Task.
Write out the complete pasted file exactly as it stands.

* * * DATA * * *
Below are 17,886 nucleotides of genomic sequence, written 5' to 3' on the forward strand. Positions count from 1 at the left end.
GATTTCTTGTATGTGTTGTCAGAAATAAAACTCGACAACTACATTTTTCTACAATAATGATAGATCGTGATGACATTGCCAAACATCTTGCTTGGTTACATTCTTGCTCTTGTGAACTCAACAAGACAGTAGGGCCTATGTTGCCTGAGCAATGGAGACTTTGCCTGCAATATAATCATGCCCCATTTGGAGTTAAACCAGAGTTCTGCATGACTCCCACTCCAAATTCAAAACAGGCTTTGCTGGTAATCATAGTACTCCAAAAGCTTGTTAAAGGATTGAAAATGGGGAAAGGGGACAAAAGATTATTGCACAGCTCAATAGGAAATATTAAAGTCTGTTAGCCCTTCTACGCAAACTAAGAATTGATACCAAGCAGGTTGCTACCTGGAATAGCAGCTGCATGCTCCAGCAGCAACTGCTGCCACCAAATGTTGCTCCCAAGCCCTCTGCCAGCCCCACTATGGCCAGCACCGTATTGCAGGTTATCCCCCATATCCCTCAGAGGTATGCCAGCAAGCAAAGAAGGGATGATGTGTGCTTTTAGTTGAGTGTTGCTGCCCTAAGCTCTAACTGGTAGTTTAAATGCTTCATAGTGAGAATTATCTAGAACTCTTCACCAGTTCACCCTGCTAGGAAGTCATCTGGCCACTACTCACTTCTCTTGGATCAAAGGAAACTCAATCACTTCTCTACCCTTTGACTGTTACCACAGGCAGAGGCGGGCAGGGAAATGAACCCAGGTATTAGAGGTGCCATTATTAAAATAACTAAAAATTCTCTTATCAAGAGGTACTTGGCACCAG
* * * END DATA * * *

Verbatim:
Below are 17,886 nucleotides of genomic sequence, written 5' to 3' on the forward strand. Positions count from 1 at the left end.
GATTTCTTGTATGTGTTGTCAGAAATAAAACTCGACAACTACATTTTTCTACAATAATGATAGATCGTGATGACATTGCCAAACATCTTGCTTGGTTACATTCTTGCTCTTGTGAACTCAACAAGACAGTAGGGCCTATGTTGCCTGAGCAATGGAGACTTTGCCTGCAATATAATCATGCCCCATTTGGAGTTAAACCAGAGTTCTGCATGACTCCCACTCCAAATTCAAAACAGGCTTTGCTGGTAATCATAGTACTCCAAAAGCTTGTTAAAGGATTGAAAATGGGGAAAGGGGACAAAAGATTATTGCACAGCTCAATAGGAAATATTAAAGTCTGTTAGCCCTTCTACGCAAACTAAGAATTGATACCAAGCAGGTTGCTACCTGGAATAGCAGCTGCATGCTCCAGCAGCAACTGCTGCCACCAAATGTTGCTCCCAAGCCCTCTGCCAGCCCCACTATGGCCAGCACCGTATTGCAGGTTATCCCCCATATCCCTCAGAGGTATGCCAGCAAGCAAAGAAGGGATGATGTGTGCTTTTAGTTGAGTGTTGCTGCCCTAAGCTCTAACTGGTAGTTTAAATGCTTCATAGTGAGAATTATCTAGAACTCTTCACCAGTTCACCCTGCTAGGAAGTCATCTGGCCACTACTCACTTCTCTTGGATCAAAGGAAACTCAATCACTTCTCTACCCTTTGACTGTTACCACAGGCAGAGGCGGGCAGGGAAATGAACCCAGGTATTAGAGGTGCCATTATTAAAATAACTAAAAATTCTCTTATCAAGAGGTACTTGGCACCAG